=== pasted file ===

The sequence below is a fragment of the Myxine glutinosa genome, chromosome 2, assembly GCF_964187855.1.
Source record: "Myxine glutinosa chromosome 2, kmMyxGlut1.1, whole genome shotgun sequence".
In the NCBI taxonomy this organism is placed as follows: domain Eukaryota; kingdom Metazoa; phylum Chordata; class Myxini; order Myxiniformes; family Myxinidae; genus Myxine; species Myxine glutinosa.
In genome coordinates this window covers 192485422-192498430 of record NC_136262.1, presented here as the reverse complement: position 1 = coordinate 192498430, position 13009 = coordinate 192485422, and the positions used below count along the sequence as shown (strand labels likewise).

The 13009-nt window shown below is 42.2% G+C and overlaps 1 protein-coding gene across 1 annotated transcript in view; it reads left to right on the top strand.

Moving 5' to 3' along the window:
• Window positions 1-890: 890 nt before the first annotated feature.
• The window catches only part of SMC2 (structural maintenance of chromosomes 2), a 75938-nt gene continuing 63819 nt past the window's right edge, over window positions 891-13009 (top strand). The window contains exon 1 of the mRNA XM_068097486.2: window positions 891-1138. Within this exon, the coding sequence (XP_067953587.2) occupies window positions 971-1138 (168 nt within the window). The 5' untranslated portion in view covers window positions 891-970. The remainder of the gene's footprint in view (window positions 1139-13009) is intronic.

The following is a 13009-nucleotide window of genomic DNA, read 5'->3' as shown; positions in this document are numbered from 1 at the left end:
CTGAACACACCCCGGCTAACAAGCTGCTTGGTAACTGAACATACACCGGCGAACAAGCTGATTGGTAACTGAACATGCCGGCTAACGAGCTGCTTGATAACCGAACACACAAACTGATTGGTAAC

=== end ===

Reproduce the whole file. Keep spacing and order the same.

The sequence below is a fragment of the Myxine glutinosa genome, chromosome 2, assembly GCF_964187855.1.
Source record: "Myxine glutinosa chromosome 2, kmMyxGlut1.1, whole genome shotgun sequence".
In the NCBI taxonomy this organism is placed as follows: domain Eukaryota; kingdom Metazoa; phylum Chordata; class Myxini; order Myxiniformes; family Myxinidae; genus Myxine; species Myxine glutinosa.
In genome coordinates this window covers 192485422-192498430 of record NC_136262.1, presented here as the reverse complement: position 1 = coordinate 192498430, position 13009 = coordinate 192485422, and the positions used below count along the sequence as shown (strand labels likewise).

The 13009-nt window shown below is 42.2% G+C and overlaps 1 protein-coding gene across 1 annotated transcript in view; it reads left to right on the top strand.

Moving 5' to 3' along the window:
• Window positions 1-890: 890 nt before the first annotated feature.
• The window catches only part of SMC2 (structural maintenance of chromosomes 2), a 75938-nt gene continuing 63819 nt past the window's right edge, over window positions 891-13009 (top strand). The window contains exon 1 of the mRNA XM_068097486.2: window positions 891-1138. Within this exon, the coding sequence (XP_067953587.2) occupies window positions 971-1138 (168 nt within the window). The 5' untranslated portion in view covers window positions 891-970. The remainder of the gene's footprint in view (window positions 1139-13009) is intronic.

The following is a 13009-nucleotide window of genomic DNA, read 5'->3' as shown; positions in this document are numbered from 1 at the left end:
CTGAACACACCCCGGCTAACAAGCTGCTTGGTAACTGAACATACACCGGCGAACAAGCTGATTGGTAACTGAACATGCCGGCTAACGAGCTGCTTGATAACCGAACACACAAACTGATTGGTAAC